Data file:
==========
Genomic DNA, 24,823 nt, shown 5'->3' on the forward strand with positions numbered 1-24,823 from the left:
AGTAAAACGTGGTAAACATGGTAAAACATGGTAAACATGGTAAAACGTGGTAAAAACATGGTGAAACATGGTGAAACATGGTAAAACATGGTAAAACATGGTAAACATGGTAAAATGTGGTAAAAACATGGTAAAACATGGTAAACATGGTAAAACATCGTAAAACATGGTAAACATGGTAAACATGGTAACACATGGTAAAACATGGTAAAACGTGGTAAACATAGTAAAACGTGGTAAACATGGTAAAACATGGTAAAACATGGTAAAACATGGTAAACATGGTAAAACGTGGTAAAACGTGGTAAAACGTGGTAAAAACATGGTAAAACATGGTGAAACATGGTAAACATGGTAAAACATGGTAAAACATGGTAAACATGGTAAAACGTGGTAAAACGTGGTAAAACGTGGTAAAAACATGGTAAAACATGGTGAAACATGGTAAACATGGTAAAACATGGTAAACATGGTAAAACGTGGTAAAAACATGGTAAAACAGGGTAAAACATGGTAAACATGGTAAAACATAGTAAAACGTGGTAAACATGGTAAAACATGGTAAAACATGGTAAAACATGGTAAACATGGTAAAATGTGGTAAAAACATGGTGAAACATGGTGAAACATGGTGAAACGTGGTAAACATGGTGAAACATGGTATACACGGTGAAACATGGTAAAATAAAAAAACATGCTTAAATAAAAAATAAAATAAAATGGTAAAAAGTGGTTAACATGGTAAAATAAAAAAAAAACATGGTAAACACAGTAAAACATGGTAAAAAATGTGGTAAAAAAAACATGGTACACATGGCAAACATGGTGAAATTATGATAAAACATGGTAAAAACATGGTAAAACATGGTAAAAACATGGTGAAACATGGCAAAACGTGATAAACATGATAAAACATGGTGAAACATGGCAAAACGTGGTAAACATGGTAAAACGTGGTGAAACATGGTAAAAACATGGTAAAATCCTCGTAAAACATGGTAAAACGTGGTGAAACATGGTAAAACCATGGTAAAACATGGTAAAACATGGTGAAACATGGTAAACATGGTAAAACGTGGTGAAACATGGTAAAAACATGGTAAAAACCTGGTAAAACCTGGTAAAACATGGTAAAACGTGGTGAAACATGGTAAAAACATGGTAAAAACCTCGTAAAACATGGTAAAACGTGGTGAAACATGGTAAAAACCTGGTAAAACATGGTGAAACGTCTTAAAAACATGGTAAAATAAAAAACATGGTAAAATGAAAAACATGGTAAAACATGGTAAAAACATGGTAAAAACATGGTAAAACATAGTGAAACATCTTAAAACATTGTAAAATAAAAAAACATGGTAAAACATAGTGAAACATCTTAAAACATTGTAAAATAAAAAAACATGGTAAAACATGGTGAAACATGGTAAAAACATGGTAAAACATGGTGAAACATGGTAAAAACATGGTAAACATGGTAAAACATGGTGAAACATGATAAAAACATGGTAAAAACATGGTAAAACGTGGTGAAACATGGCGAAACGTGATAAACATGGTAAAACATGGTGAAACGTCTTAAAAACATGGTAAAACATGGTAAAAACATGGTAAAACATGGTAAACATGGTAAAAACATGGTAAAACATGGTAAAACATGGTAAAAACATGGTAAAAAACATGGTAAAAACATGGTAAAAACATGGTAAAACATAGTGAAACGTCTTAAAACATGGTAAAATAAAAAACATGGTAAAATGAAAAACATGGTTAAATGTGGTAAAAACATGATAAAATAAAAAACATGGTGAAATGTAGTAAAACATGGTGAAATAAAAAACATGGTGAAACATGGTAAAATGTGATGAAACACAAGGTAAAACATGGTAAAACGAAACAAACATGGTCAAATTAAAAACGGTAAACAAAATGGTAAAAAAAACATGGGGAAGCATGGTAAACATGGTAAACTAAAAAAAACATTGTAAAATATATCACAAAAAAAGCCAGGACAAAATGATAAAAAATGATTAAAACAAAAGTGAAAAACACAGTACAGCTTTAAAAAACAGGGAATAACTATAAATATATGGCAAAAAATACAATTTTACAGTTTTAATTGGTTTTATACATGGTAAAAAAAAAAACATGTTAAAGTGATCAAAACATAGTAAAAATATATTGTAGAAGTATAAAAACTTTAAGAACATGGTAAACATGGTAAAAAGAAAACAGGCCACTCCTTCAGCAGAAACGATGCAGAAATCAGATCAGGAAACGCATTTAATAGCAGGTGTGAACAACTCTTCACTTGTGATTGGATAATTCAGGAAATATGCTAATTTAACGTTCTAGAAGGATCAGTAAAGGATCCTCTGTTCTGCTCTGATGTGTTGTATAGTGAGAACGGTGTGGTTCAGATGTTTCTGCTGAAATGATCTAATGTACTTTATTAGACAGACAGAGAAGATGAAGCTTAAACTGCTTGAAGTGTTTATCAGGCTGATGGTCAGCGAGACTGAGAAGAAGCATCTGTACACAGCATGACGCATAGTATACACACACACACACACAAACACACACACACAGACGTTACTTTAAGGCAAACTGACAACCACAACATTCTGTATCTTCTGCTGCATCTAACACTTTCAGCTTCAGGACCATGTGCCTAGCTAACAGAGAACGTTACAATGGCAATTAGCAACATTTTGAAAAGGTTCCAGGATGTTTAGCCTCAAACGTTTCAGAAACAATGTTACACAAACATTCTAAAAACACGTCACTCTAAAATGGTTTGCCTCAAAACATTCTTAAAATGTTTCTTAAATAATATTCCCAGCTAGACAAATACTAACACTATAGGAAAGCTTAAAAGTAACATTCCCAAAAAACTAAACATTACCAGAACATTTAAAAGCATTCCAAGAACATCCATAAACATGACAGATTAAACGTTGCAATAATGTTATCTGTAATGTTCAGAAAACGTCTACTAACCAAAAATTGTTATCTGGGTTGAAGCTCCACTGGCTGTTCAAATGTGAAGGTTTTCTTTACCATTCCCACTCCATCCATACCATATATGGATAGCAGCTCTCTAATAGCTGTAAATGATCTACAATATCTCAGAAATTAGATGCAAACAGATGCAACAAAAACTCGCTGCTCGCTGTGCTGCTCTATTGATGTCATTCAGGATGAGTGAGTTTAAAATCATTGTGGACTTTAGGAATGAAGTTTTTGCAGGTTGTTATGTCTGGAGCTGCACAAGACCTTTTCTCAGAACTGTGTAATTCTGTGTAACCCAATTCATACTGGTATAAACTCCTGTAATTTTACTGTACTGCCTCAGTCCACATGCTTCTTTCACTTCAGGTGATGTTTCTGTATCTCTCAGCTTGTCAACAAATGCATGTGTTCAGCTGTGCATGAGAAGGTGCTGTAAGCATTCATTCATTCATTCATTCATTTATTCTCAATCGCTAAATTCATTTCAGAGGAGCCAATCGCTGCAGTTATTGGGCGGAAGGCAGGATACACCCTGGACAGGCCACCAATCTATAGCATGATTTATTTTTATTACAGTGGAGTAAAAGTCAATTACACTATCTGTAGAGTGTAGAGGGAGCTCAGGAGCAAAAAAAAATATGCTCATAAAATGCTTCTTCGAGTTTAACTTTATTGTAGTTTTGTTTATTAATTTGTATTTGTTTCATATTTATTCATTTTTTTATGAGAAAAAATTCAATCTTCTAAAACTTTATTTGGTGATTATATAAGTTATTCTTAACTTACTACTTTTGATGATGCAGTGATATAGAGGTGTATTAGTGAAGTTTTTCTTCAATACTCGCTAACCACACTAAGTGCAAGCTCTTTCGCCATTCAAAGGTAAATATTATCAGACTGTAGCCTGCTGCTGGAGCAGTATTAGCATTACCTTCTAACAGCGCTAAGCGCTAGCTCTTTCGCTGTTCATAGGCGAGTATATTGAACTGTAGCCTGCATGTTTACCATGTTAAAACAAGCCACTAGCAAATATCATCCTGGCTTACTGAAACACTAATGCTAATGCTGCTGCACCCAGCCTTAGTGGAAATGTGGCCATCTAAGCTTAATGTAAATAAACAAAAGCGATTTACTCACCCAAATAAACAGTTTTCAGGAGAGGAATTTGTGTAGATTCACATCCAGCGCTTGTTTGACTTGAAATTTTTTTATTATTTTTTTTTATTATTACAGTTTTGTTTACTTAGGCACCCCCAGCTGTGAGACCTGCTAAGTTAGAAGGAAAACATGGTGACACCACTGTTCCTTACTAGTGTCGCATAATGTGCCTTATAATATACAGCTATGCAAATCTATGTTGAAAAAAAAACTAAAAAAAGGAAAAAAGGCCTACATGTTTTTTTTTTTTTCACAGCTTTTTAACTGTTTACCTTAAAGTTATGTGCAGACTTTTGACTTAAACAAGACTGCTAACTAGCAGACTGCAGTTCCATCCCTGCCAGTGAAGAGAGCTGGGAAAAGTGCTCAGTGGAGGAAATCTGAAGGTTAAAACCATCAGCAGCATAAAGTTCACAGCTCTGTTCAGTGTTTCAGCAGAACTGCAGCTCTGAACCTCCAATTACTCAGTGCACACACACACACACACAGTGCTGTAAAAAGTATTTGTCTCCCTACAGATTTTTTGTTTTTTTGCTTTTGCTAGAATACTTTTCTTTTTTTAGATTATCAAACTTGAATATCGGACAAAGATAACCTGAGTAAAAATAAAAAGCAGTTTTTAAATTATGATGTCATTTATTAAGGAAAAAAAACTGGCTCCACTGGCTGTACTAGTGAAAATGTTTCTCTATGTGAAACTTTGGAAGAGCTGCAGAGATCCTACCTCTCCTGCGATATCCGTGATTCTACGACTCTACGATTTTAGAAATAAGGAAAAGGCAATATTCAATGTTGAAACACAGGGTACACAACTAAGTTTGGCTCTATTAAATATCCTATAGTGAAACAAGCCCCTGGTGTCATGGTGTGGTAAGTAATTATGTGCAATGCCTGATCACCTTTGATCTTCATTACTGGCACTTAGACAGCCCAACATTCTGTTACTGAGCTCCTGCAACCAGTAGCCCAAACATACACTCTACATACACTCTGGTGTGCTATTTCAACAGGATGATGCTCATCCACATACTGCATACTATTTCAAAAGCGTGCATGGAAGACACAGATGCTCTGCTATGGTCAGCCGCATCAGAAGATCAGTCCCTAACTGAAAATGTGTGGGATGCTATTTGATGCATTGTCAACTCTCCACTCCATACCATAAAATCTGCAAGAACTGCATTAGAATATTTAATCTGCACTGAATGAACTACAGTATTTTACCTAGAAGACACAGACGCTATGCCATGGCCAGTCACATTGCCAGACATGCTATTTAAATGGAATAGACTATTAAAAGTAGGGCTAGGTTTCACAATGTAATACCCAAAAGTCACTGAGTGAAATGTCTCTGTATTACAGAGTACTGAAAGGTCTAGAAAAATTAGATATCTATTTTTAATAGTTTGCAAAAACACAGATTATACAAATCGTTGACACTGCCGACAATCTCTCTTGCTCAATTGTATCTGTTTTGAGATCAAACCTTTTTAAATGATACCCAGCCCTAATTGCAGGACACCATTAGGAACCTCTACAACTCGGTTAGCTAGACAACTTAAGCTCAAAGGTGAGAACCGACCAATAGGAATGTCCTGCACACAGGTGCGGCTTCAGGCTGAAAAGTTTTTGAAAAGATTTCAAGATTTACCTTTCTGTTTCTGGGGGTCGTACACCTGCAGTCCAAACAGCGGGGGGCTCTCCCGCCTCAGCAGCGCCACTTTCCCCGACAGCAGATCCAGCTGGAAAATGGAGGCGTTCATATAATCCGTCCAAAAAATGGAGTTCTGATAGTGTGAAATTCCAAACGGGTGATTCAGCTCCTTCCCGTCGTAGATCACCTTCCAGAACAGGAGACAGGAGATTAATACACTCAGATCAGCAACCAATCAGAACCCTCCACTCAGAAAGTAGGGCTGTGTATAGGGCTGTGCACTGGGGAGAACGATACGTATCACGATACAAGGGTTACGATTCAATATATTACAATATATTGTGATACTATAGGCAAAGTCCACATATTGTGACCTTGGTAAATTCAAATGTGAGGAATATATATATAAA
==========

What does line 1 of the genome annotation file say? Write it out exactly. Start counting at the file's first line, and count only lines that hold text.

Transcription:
Genomic DNA, 24,823 nt, shown 5'->3' on the forward strand with positions numbered 1-24,823 from the left: